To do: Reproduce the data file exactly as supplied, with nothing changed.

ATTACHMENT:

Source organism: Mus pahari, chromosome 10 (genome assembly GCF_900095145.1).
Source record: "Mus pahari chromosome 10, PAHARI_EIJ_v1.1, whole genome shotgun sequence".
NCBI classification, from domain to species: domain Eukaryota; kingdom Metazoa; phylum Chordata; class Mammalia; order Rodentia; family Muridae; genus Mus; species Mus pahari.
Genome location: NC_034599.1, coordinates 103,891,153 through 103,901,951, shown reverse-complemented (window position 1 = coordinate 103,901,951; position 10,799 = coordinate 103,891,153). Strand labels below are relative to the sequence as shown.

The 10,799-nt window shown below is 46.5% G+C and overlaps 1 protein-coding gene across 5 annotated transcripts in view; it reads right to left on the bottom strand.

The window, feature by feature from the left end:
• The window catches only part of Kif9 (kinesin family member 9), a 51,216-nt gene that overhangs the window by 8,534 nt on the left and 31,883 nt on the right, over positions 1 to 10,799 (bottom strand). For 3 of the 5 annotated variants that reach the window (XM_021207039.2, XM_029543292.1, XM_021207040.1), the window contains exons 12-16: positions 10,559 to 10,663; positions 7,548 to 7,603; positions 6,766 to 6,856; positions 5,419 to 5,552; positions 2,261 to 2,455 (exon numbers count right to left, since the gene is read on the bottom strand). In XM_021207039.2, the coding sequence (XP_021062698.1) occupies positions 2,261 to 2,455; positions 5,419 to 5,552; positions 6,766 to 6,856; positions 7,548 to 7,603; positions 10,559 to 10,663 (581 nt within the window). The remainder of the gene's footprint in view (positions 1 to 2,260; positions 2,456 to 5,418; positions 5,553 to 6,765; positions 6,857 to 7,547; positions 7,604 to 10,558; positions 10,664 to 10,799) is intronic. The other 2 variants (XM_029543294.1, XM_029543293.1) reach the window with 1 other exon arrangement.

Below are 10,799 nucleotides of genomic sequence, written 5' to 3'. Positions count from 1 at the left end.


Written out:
Source organism: Mus pahari, chromosome 10 (genome assembly GCF_900095145.1).
Source record: "Mus pahari chromosome 10, PAHARI_EIJ_v1.1, whole genome shotgun sequence".
NCBI classification, from domain to species: domain Eukaryota; kingdom Metazoa; phylum Chordata; class Mammalia; order Rodentia; family Muridae; genus Mus; species Mus pahari.
Genome location: NC_034599.1, coordinates 103,891,153 through 103,901,951, shown reverse-complemented (window position 1 = coordinate 103,901,951; position 10,799 = coordinate 103,891,153). Strand labels below are relative to the sequence as shown.

The 10,799-nt window shown below is 46.5% G+C and overlaps 1 protein-coding gene across 5 annotated transcripts in view; it reads right to left on the bottom strand.

The window, feature by feature from the left end:
• The window catches only part of Kif9 (kinesin family member 9), a 51,216-nt gene that overhangs the window by 8,534 nt on the left and 31,883 nt on the right, over positions 1 to 10,799 (bottom strand). For 3 of the 5 annotated variants that reach the window (XM_021207039.2, XM_029543292.1, XM_021207040.1), the window contains exons 12-16: positions 10,559 to 10,663; positions 7,548 to 7,603; positions 6,766 to 6,856; positions 5,419 to 5,552; positions 2,261 to 2,455 (exon numbers count right to left, since the gene is read on the bottom strand). In XM_021207039.2, the coding sequence (XP_021062698.1) occupies positions 2,261 to 2,455; positions 5,419 to 5,552; positions 6,766 to 6,856; positions 7,548 to 7,603; positions 10,559 to 10,663 (581 nt within the window). The remainder of the gene's footprint in view (positions 1 to 2,260; positions 2,456 to 5,418; positions 5,553 to 6,765; positions 6,857 to 7,547; positions 7,604 to 10,558; positions 10,664 to 10,799) is intronic. The other 2 variants (XM_029543294.1, XM_029543293.1) reach the window with 1 other exon arrangement.

Below are 10,799 nucleotides of genomic sequence, written 5' to 3'. Positions count from 1 at the left end.